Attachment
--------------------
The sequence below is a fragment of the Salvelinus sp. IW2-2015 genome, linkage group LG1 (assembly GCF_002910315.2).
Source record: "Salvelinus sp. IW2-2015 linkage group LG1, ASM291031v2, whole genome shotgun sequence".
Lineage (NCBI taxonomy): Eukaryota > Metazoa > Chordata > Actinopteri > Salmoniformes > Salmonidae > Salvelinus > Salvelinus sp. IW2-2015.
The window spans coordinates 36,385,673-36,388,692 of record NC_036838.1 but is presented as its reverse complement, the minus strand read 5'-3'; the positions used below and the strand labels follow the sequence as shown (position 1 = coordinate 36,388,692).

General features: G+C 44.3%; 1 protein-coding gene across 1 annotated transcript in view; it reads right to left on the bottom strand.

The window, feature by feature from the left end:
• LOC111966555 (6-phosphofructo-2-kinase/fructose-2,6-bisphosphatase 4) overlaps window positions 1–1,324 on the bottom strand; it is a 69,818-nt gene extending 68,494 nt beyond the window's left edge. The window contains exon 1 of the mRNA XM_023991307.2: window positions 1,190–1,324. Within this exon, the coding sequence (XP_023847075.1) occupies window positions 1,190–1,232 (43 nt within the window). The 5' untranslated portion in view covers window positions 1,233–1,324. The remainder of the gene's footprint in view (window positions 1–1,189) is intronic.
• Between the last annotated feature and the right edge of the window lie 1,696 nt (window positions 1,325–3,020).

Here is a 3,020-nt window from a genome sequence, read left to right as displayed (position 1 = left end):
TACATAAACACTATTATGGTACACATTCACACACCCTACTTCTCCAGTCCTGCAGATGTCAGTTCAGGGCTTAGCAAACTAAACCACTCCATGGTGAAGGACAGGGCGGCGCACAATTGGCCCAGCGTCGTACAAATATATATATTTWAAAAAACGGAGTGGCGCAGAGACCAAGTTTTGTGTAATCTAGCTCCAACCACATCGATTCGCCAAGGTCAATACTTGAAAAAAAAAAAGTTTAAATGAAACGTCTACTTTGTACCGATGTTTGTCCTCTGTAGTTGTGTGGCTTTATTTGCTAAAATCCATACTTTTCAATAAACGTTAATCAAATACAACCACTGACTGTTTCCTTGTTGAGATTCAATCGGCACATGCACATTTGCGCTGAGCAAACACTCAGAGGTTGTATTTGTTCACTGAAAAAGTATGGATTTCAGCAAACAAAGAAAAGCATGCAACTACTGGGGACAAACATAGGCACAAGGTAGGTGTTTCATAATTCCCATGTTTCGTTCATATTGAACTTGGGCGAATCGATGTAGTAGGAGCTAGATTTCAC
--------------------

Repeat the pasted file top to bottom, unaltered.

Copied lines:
The sequence below is a fragment of the Salvelinus sp. IW2-2015 genome, linkage group LG1 (assembly GCF_002910315.2).
Source record: "Salvelinus sp. IW2-2015 linkage group LG1, ASM291031v2, whole genome shotgun sequence".
Lineage (NCBI taxonomy): Eukaryota > Metazoa > Chordata > Actinopteri > Salmoniformes > Salmonidae > Salvelinus > Salvelinus sp. IW2-2015.
The window spans coordinates 36,385,673-36,388,692 of record NC_036838.1 but is presented as its reverse complement, the minus strand read 5'-3'; the positions used below and the strand labels follow the sequence as shown (position 1 = coordinate 36,388,692).

General features: G+C 44.3%; 1 protein-coding gene across 1 annotated transcript in view; it reads right to left on the bottom strand.

The window, feature by feature from the left end:
• LOC111966555 (6-phosphofructo-2-kinase/fructose-2,6-bisphosphatase 4) overlaps window positions 1–1,324 on the bottom strand; it is a 69,818-nt gene extending 68,494 nt beyond the window's left edge. The window contains exon 1 of the mRNA XM_023991307.2: window positions 1,190–1,324. Within this exon, the coding sequence (XP_023847075.1) occupies window positions 1,190–1,232 (43 nt within the window). The 5' untranslated portion in view covers window positions 1,233–1,324. The remainder of the gene's footprint in view (window positions 1–1,189) is intronic.
• Between the last annotated feature and the right edge of the window lie 1,696 nt (window positions 1,325–3,020).

Here is a 3,020-nt window from a genome sequence, read left to right as displayed (position 1 = left end):
TACATAAACACTATTATGGTACACATTCACACACCCTACTTCTCCAGTCCTGCAGATGTCAGTTCAGGGCTTAGCAAACTAAACCACTCCATGGTGAAGGACAGGGCGGCGCACAATTGGCCCAGCGTCGTACAAATATATATATTTWAAAAAACGGAGTGGCGCAGAGACCAAGTTTTGTGTAATCTAGCTCCAACCACATCGATTCGCCAAGGTCAATACTTGAAAAAAAAAAAGTTTAAATGAAACGTCTACTTTGTACCGATGTTTGTCCTCTGTAGTTGTGTGGCTTTATTTGCTAAAATCCATACTTTTCAATAAACGTTAATCAAATACAACCACTGACTGTTTCCTTGTTGAGATTCAATCGGCACATGCACATTTGCGCTGAGCAAACACTCAGAGGTTGTATTTGTTCACTGAAAAAGTATGGATTTCAGCAAACAAAGAAAAGCATGCAACTACTGGGGACAAACATAGGCACAAGGTAGGTGTTTCATAATTCCCATGTTTCGTTCATATTGAACTTGGGCGAATCGATGTAGTAGGAGCTAGATTTCAC